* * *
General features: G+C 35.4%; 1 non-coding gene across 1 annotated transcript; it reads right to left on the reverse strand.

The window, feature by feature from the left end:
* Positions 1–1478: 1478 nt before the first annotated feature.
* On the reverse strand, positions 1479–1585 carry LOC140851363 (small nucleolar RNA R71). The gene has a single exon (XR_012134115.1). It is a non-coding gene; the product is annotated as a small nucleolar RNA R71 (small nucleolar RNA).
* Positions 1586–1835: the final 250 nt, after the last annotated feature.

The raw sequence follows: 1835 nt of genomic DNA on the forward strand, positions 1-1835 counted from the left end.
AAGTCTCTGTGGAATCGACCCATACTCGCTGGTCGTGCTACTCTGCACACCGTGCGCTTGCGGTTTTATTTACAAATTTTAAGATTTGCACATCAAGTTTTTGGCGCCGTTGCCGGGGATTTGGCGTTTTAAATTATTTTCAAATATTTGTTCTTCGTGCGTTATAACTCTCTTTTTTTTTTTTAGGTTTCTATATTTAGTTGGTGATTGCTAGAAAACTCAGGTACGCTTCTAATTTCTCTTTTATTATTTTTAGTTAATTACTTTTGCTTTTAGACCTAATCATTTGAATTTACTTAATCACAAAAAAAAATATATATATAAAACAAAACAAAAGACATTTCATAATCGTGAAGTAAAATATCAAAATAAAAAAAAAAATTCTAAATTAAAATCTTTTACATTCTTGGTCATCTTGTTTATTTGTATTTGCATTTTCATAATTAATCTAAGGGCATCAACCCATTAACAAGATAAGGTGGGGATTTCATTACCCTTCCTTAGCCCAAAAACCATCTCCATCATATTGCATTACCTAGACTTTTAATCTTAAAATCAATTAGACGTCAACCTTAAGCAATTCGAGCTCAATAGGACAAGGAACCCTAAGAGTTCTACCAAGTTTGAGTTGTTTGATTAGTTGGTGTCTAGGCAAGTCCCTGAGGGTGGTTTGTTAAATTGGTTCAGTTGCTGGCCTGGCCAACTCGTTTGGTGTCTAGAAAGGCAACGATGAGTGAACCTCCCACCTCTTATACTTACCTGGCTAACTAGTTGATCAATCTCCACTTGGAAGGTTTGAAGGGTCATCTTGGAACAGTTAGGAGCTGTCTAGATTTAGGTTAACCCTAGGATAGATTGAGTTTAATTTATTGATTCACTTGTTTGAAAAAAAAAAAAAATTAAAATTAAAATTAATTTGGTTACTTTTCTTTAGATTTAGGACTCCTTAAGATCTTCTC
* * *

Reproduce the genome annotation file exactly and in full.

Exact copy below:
General features: G+C 35.4%; 1 non-coding gene across 1 annotated transcript; it reads right to left on the reverse strand.

The window, feature by feature from the left end:
* Positions 1–1478: 1478 nt before the first annotated feature.
* On the reverse strand, positions 1479–1585 carry LOC140851363 (small nucleolar RNA R71). The gene has a single exon (XR_012134115.1). It is a non-coding gene; the product is annotated as a small nucleolar RNA R71 (small nucleolar RNA).
* Positions 1586–1835: the final 250 nt, after the last annotated feature.

The raw sequence follows: 1835 nt of genomic DNA on the forward strand, positions 1-1835 counted from the left end.
AAGTCTCTGTGGAATCGACCCATACTCGCTGGTCGTGCTACTCTGCACACCGTGCGCTTGCGGTTTTATTTACAAATTTTAAGATTTGCACATCAAGTTTTTGGCGCCGTTGCCGGGGATTTGGCGTTTTAAATTATTTTCAAATATTTGTTCTTCGTGCGTTATAACTCTCTTTTTTTTTTTTAGGTTTCTATATTTAGTTGGTGATTGCTAGAAAACTCAGGTACGCTTCTAATTTCTCTTTTATTATTTTTAGTTAATTACTTTTGCTTTTAGACCTAATCATTTGAATTTACTTAATCACAAAAAAAAATATATATATAAAACAAAACAAAAGACATTTCATAATCGTGAAGTAAAATATCAAAATAAAAAAAAAAATTCTAAATTAAAATCTTTTACATTCTTGGTCATCTTGTTTATTTGTATTTGCATTTTCATAATTAATCTAAGGGCATCAACCCATTAACAAGATAAGGTGGGGATTTCATTACCCTTCCTTAGCCCAAAAACCATCTCCATCATATTGCATTACCTAGACTTTTAATCTTAAAATCAATTAGACGTCAACCTTAAGCAATTCGAGCTCAATAGGACAAGGAACCCTAAGAGTTCTACCAAGTTTGAGTTGTTTGATTAGTTGGTGTCTAGGCAAGTCCCTGAGGGTGGTTTGTTAAATTGGTTCAGTTGCTGGCCTGGCCAACTCGTTTGGTGTCTAGAAAGGCAACGATGAGTGAACCTCCCACCTCTTATACTTACCTGGCTAACTAGTTGATCAATCTCCACTTGGAAGGTTTGAAGGGTCATCTTGGAACAGTTAGGAGCTGTCTAGATTTAGGTTAACCCTAGGATAGATTGAGTTTAATTTATTGATTCACTTGTTTGAAAAAAAAAAAAAATTAAAATTAAAATTAATTTGGTTACTTTTCTTTAGATTTAGGACTCCTTAAGATCTTCTC